Compressed gases in the laboratory present chemical and physical hazards. If compressed gases are accidentally released, they may cause the following:
- Depleted oxygen atmosphere
- Adverse health effects
Cylinders that are knocked over or dropped can be very dangerous and can cause serious injuries. If a valve is knocked off a compressed gas cylinder, the cylinder can become a lethal projectile. Because disposal of compressed gas cylinders is difficult and expensive, be sure to arrange a return agreement with suppliers prior to purchase.
Cylinders can travel through walls much like a torpedo travels through water. They can cause structural damage, severe injury, and death.
Follow these guidelines to ensure safe storage of gas cylinders:
- Secure all cylinders in racks, holders, or clamping devices. Fasten cylinders individually (not ganged) in a well-ventilated area.
- Do not rely on color to identify container contents. Check the label.
- Close valves, and release pressure on the regulators when cylinders are not in use.
- Minimize the number of hazardous gas cylinders in a laboratory. Do not exceed the following:
- Three 10" x 50" flammable gas and/or oxygen cylinders, and
- Two 9" x 30" liquefied flammable gas cylinders, and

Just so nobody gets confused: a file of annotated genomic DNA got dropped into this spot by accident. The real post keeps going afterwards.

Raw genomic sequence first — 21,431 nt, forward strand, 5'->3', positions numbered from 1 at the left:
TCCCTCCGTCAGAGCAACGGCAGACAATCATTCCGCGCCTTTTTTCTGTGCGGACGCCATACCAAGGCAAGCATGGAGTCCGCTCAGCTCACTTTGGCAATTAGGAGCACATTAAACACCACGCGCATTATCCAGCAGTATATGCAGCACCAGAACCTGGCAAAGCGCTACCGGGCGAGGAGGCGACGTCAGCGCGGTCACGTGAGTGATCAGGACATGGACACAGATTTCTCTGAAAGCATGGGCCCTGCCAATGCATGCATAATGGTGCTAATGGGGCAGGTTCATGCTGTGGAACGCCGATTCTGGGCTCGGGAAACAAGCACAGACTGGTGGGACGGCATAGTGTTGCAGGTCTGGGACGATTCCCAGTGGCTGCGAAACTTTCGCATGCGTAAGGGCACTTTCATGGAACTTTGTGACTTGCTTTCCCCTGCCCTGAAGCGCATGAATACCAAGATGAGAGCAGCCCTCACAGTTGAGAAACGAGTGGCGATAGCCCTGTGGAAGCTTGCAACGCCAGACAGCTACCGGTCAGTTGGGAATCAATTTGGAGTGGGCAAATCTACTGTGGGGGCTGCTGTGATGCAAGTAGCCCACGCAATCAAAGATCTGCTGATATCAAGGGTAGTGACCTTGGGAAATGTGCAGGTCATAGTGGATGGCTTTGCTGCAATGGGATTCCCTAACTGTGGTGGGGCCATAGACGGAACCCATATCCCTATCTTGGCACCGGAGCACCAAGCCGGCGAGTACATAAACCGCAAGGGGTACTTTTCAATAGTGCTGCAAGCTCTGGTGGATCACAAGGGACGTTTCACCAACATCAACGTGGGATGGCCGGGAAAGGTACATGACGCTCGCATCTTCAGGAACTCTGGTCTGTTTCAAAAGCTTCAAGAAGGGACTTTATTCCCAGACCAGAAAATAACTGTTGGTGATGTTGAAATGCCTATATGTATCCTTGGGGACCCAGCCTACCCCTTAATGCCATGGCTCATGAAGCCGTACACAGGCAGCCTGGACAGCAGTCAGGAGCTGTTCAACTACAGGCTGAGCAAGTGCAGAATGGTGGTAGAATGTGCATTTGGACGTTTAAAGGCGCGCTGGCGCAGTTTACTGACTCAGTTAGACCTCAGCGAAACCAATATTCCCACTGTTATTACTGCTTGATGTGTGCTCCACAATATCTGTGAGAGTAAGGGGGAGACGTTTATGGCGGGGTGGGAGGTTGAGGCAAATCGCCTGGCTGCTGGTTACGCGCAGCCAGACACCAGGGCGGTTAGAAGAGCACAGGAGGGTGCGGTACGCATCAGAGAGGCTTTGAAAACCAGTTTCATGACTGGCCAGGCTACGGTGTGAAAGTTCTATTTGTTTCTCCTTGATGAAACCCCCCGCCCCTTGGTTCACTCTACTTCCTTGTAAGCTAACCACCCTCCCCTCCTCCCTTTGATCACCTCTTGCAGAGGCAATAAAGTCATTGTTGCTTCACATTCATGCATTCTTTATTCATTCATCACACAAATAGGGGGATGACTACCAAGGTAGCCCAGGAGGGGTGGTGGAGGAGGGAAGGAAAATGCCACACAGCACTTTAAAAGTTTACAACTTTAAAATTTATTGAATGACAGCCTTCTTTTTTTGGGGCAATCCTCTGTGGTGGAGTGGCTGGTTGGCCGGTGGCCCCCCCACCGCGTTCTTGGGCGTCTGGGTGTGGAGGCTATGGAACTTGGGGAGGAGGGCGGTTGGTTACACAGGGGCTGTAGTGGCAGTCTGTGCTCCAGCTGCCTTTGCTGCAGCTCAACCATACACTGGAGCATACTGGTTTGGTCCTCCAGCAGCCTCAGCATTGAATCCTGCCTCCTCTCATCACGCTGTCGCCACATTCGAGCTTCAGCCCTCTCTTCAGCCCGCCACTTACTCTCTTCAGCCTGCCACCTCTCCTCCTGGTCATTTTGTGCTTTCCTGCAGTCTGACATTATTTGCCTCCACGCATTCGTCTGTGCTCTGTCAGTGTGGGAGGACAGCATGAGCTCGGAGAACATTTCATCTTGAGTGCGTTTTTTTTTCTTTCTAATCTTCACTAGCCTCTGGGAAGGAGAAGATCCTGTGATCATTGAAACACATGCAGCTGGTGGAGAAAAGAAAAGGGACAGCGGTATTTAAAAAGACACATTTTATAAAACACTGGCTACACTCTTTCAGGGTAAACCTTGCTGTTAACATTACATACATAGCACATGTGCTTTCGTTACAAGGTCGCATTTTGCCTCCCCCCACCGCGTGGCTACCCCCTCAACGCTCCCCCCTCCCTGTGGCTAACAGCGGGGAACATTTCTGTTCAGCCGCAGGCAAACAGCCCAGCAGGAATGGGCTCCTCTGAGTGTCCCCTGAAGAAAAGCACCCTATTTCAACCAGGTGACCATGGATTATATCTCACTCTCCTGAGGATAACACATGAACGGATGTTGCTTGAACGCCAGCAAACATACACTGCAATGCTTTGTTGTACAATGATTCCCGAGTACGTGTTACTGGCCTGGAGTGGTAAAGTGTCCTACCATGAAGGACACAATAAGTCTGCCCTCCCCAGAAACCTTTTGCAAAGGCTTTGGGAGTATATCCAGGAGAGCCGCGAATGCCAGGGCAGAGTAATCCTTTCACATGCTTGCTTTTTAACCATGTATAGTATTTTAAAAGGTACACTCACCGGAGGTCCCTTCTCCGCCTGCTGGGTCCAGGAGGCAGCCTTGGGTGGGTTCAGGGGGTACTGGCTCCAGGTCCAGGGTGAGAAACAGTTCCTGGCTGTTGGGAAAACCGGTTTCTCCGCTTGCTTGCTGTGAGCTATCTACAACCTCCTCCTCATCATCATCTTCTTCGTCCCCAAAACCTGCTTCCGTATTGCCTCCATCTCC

- Three 4" x 15" cylinders of severely toxic gases (e.g., arsine, chlorine, diborane, fluorine, hydrogen cyanide, methyl bromide, nitric oxide, phosgene).
- Keep heat, sparks, flames, and electrical circuits away from gas cylinders.
- Store cylinders of flammable and oxidizing agents at least 20 feet apart, or separate these items with a fire wall.
- Do not store gas cylinders in hallways or public areas.
When working with compressed gas cylinders, remember the following:
- Never move a gas cylinder unless the cylinder cap is in place and the cylinder is chained or otherwise secured to a cart.
- Do not move a cylinder by rolling it on its base.
- Only use regulators approved for the type of gas in the cylinder.
- Do not use adapters to interchange regulators.
- When opening a cylinder valve, follow these guidelines:
- Direct the cylinder opening away from people.
- Open the valve slowly.
- If a cylinder leaks, carefully move the cylinder to an open space outdoors. Have the supplier pick up the cylinder.
- Do not use oil or other lubricant on valves and fittings.
- Do not use oxygen as a substitute for compressed air.
- Do not lift cylinders by the cap.
- Do not tamper with the safety devices on a cylinder. Have the manufacturer or supplier handle cylinder repairs.
- Do not change a cylinder's label or color. Do not refill cylinders yourself.
- Do not heat cylinders to raise internal pressure.
- Do not use compressed gas to clean your skin or clothing.
- Do not completely empty cylinders. Maintain at least 30 psi.
- Do not use copper (>65% copper) connectors or tubing with acetylene. Acetylene can form explosive compounds with silver, copper, and mercury.
- Always wear impact resistant glasses or goggles when working with compressed gases.
Reviewed November 2014